Bumping, rattling heard before Denver plane crashed
DENVER, Colorado ” Investigators are looking for the cause of a bumping and rattling sound heard on a Continental Airlines plane that veered off a runway and crashed at Denver International Airport on Saturday.
An initial review of the voice and data recorders also shows the crew noticed the plane drifting from the center line as it sped down the runway, and tried to stop the takeoff.
Investigators returned to the plane’s wreckage at the airport on Tuesday, rushing to collect evidence ahead of snow expected to move in later in the day, National Transportation Safety Board spokesman Peter Knudson said. One group was working inside the charred fuselage to document its condition while experts continued to analyze information from the plane’s recorders.
The odd noise was first heard 41 seconds after the plane started down the runway, said Robert Sumwalt, an NTSB board member, during a briefing late Tuesday.
Four seconds later, one of the crew members called for the takeoff to be aborted. The recording ends six seconds after that, probably because the plane slammed down on the ground after hurtling off an embankment, Sumwalt said.
All passengers and crew members escaped the plane, which caught fire on the right side. Thirty-eight people were injured, including the plane’s captain.
The conditions of the four people still hospitalized Tuesday were the same: two were listed in good condition, one in fair and one in serious condition.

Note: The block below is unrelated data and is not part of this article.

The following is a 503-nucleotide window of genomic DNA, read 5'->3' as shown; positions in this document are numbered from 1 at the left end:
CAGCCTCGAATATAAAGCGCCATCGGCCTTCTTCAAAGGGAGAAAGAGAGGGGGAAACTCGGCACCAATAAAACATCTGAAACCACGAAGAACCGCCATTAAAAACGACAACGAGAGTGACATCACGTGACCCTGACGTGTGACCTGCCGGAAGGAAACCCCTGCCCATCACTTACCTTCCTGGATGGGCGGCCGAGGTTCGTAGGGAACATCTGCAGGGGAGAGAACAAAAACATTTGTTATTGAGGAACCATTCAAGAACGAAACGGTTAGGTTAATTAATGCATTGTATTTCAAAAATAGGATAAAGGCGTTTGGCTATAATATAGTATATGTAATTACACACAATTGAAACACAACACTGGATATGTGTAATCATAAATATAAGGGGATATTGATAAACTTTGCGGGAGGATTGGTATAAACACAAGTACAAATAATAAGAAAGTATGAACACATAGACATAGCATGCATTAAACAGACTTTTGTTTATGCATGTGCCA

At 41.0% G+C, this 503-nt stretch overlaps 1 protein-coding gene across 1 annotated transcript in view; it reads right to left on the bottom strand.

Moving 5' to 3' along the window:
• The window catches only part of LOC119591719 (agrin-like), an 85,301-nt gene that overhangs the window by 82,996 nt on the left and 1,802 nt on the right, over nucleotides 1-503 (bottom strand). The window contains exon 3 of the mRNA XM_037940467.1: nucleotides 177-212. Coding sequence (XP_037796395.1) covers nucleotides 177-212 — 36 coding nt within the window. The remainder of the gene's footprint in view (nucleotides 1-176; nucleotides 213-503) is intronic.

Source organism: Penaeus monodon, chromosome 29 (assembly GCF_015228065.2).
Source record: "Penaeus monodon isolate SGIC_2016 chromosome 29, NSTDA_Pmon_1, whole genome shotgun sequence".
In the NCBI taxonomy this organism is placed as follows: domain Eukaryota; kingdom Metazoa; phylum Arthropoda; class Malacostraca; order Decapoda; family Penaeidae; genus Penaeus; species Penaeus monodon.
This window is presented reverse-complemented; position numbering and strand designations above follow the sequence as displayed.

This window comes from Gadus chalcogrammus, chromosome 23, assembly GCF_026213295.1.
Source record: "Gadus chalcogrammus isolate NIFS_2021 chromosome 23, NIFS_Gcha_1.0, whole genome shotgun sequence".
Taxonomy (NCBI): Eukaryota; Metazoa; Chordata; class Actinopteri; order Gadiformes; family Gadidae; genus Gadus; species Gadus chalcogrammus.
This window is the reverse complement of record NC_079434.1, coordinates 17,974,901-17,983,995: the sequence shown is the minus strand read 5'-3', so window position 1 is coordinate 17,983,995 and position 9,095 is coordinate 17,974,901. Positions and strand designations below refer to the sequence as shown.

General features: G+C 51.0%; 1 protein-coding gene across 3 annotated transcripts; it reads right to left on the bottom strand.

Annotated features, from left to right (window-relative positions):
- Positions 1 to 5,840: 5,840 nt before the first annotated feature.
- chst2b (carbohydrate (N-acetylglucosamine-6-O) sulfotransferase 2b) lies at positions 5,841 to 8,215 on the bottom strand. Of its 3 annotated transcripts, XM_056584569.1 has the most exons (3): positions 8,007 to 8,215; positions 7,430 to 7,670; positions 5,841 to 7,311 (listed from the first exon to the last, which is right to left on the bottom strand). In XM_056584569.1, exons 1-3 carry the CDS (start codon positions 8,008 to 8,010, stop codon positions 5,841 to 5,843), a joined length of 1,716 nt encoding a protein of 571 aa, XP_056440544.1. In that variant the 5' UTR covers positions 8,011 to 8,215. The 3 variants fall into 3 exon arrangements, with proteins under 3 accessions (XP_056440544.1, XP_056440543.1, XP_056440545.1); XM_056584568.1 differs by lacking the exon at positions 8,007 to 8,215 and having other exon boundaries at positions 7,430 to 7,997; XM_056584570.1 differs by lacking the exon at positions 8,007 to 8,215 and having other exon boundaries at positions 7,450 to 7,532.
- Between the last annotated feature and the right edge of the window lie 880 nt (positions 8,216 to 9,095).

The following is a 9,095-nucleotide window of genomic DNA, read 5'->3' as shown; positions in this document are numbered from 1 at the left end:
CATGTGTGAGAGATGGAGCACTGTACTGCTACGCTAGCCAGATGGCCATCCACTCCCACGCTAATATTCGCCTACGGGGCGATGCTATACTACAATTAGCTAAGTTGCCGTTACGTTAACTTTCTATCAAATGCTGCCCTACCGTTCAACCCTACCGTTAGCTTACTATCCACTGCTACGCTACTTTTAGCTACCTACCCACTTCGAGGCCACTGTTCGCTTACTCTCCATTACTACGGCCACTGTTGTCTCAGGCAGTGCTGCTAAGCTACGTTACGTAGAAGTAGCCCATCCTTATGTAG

Sumwalt said investigators have found no problems with the plane’s engines, tires or brakes, but are not yet ruling anything out.
The plane traveled about 2,000 feet after leaving the runway, crossing a grassy strip and a taxiway before going off the embankment, hitting the ground at its base. It then went up a slight hill, over an access road and then down another small hill on the other side of the road before landing on its belly, its landing gear shorn off.
Lead NTSB investigator Bill English said the plane’s data recorder shows the reverse thrusters on both engines were activated. He said that normally happens when crew members try to stop a takeoff.
Sumwalt said investigators are still gathering information about the exact wind conditions on the runway at the time of the accident. However, he said the cockpit recording contained no comments about wind.
Investigators have not yet interviewed the plane’s captain, who was flying the plane, because Sumwalt said he is physically unable. He didn’t elaborate. They have talked to the first officer, who said the plane began moving off the center of the runway as it reached about 103 mph while speeding down the runway for takeoff.
The plane continued to accelerate, reaching a maximum speed of about 137 mph, Sumwalt said.
Off-duty crew members who had flown the plane earlier in the day also were on board at the time of the accident, and Sumwalt said the first officer from that crew returned to the plane three times to help rescue passengers. Sumwalt also reported that those crew members said they had no problems with the plane during their flight.
A fire charred and ripped open much of the right side of the plane, with the worst damage around a crack around the fuselage. Sumwalt said all the passenger seats remained intact during the plane’s wild ride off the runway, although seats in row 18, near the crack, had loose fittings.
Sumwalt said the runway was bare and dry at the time of the crash and no debris was found there.
DIA spokesman Jeff Green said all airport’s runways were open Tuesday morning.